With 32 years of business under its belt, Market Basket Food Stores knows a thing or two about managing successful supermarkets and convenience stores. Its stores – two supermarkets and 20 convenience stores – are located throughout seven different North Carolina counties, all within a 200-mile radius, making it easy for Steve Hunt, vice president of Market Basket, to get to any store whenever he’s needed.
He joined Market Basket in June 1984 when the company, run by his father, R.D. Hunt, was only in the grocery business with a country store and a supermarket. Soon his father purchased a convenience store and Hunt describes it as a time when he and his father, the president of Market Basket, “didn’t know what the heck we were doing. We just had a country store that offered gasoline.”
The father/son business partners then bought several QuickStop convenience store locations to grow this new business venture in a very strategic, concentrated area. To this day, the two take a hands-on management approach and visit every store whenever necessary instead of relying completely on one manager at each location.
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Founded in 1915, Kimbrell’s Furniture says it is one of the largest and oldest furniture stores in the Carolinas. Among the many reasons for its success is the company’s in-store credit. “Credit has always been part of our store,” President and CEO Ken Thornburg emphasizes. “We have a large portfolio of in-house account receivables. We make individual credit decisions in all 49 locations and also go about the collection of those account receivables in those locations. There’s no central credit office.”
Kimbrell’s Furniture sells furniture, mattresses, appliances and consumer electronics at its 48 store locations in North and South Carolina plus one over the border in Elberton, Ga., as well as its exchange location in Sumter, S.C., where merchandise that has been damaged or returned is sold at a discount.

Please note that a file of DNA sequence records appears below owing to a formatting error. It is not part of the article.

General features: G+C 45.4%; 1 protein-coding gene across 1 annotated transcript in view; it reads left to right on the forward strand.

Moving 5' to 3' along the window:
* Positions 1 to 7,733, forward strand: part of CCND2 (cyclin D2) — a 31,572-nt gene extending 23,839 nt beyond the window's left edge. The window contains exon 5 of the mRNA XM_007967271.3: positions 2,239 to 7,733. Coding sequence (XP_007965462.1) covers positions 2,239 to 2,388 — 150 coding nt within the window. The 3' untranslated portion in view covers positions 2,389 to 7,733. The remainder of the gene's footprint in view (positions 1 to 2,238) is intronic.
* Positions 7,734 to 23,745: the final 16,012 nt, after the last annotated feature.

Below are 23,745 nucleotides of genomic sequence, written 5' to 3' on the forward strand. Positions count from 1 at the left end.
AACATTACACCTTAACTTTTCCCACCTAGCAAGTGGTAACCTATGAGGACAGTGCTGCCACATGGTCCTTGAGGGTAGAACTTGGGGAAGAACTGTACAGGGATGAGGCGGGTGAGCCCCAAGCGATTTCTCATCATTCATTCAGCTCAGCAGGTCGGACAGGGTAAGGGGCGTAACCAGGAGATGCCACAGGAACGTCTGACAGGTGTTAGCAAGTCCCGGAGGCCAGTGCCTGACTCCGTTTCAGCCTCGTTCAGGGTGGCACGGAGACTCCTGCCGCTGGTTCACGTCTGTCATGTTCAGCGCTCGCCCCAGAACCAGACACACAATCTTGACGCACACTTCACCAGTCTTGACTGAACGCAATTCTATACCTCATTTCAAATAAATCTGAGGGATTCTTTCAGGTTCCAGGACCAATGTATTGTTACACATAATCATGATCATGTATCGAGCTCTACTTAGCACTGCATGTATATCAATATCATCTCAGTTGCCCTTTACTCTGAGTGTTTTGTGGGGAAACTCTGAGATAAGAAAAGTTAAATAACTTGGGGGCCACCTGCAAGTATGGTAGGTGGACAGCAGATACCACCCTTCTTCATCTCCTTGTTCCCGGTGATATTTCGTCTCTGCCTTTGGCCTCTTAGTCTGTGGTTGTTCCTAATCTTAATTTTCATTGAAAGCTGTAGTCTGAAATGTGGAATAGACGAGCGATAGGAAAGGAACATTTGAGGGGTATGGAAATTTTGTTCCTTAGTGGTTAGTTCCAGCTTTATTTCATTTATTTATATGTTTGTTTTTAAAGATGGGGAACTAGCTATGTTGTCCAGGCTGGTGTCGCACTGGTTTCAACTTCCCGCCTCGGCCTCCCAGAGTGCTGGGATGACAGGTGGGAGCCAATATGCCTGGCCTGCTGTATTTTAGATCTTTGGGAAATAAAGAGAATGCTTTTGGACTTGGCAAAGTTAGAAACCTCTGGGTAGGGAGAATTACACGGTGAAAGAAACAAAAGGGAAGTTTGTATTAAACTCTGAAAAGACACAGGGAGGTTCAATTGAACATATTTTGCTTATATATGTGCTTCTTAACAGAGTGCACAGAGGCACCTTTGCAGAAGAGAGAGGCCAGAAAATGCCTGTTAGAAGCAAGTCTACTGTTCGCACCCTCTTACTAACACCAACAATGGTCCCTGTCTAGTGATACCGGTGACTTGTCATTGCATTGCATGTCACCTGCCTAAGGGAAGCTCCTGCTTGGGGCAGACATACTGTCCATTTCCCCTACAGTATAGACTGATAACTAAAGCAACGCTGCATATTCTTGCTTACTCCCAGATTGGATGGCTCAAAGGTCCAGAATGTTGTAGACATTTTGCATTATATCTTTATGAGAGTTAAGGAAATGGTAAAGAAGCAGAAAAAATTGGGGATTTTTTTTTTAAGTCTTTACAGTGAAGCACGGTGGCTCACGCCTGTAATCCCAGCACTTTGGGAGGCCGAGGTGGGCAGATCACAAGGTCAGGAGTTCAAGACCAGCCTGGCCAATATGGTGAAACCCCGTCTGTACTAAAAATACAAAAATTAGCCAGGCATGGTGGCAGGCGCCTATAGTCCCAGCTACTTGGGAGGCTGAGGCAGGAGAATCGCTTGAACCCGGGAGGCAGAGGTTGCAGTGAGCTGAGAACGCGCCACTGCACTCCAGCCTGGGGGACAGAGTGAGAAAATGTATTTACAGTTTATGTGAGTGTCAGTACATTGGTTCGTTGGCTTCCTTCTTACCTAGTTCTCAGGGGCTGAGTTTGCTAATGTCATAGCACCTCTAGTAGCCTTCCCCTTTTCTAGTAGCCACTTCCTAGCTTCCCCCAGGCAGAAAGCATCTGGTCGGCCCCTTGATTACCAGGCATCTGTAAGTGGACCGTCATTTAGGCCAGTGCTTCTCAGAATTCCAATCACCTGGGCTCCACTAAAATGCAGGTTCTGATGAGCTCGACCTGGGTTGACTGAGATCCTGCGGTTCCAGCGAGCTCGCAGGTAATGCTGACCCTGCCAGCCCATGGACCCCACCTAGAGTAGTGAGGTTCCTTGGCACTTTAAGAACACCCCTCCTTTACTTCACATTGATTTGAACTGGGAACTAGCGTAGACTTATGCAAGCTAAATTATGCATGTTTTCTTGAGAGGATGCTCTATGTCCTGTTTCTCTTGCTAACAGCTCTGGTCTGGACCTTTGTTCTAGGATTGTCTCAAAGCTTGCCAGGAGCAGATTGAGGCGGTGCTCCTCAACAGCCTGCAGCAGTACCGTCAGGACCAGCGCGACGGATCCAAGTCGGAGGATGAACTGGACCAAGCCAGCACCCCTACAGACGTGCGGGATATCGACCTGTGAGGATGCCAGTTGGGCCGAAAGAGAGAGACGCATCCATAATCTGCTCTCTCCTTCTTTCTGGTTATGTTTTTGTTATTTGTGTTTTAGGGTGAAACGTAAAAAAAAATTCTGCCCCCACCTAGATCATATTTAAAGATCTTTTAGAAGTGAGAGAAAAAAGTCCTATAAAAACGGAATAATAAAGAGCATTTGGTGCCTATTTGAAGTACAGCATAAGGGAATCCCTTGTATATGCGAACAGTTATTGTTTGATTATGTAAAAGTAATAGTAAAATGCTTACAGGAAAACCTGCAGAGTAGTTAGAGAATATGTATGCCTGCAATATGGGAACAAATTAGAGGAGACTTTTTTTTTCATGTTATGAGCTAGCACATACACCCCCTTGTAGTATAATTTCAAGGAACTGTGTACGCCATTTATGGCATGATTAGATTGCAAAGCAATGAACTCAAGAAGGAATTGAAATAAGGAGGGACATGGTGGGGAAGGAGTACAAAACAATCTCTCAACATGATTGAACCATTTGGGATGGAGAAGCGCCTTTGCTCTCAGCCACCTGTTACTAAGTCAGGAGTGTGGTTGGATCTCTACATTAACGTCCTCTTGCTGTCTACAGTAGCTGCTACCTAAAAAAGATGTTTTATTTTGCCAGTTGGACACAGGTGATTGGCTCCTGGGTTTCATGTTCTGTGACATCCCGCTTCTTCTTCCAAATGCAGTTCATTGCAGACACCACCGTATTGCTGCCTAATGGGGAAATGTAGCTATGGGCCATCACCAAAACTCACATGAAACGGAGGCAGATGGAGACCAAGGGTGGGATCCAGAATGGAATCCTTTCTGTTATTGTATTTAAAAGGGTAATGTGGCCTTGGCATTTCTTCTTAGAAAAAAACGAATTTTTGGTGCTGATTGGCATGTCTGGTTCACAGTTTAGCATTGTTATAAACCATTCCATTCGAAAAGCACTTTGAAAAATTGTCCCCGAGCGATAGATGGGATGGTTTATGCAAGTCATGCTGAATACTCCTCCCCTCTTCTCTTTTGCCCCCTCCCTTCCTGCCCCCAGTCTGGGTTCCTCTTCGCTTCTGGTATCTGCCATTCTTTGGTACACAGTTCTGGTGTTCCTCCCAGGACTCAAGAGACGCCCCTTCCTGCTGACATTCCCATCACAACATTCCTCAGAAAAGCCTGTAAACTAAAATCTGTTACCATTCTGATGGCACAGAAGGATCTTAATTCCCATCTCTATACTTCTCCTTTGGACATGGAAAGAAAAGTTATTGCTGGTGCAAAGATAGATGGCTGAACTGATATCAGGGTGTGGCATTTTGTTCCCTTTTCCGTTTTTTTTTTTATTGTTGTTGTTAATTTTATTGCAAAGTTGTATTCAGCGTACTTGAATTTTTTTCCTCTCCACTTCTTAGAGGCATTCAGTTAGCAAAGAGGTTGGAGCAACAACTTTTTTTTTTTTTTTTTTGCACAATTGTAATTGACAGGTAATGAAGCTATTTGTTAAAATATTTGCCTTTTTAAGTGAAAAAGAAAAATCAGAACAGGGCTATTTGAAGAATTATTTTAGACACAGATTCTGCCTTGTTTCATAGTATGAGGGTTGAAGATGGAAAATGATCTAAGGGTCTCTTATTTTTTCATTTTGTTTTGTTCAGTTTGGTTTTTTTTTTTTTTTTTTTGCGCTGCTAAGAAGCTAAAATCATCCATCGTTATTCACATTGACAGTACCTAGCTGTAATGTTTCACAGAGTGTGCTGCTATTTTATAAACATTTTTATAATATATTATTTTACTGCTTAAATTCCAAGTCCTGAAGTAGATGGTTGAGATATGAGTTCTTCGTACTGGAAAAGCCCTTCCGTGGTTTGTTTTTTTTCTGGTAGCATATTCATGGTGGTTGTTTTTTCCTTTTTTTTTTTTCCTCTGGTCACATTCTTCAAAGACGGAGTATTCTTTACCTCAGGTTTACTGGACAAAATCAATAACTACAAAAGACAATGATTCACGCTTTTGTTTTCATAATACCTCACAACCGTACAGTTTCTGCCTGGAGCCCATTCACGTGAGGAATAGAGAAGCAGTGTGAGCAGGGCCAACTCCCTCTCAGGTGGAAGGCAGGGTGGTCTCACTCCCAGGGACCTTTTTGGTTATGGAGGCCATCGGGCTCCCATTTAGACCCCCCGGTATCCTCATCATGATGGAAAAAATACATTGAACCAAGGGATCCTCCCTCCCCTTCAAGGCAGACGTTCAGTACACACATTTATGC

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Being a 140-year-old company has its benefits. Just ask J.W. Pepper, which has been delivering music since 1876. Today, J.W. Pepper is the go-to sheet music store for band, orchestra and choral music, piano sheet music, worship songs, songbooks and more.
“While we’re not lost in the past, we have a tremendous appreciation for those who worked here before us,” President and CEO Glenn Burtch says. “The company archive is a history of American music from shortly after the Civil War through today. Historians use our catalogs for research. We celebrate that history with artwork and instrument displays, but of course it’s our job to make sure we’re here for another 140 years.”
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Although oil and water don’t mix, Gilligan Oil Co. is profiting from coffee and gasoline, along with donuts and submarine sandwiches, which consumers seem to crave when traveling around town or on trips. The company also has vertically integrated into wholesale diesel and gasoline distribution.
“Everybody is interested in donuts and coffee, no matter where they are,” President and CEO Pat Gilligan emphasizes. “Donuts and coffee work in highway sites and in urban areas. We run about 75 percent of our Dunkin’ Donuts sales through the register by 11:30 a.m.”
Subway and Popeyes Louisiana Kitchen complement coffee and donuts in the afternoon and evening day-parts at Gilligan Oil Co.’s 26 co-operated convenience stores, many of which feature at least two of the franchises. “They all are intermixed based on location and where we deem its demographics make it a good place to put one franchise or another,” COO Chris Zimmerman explains.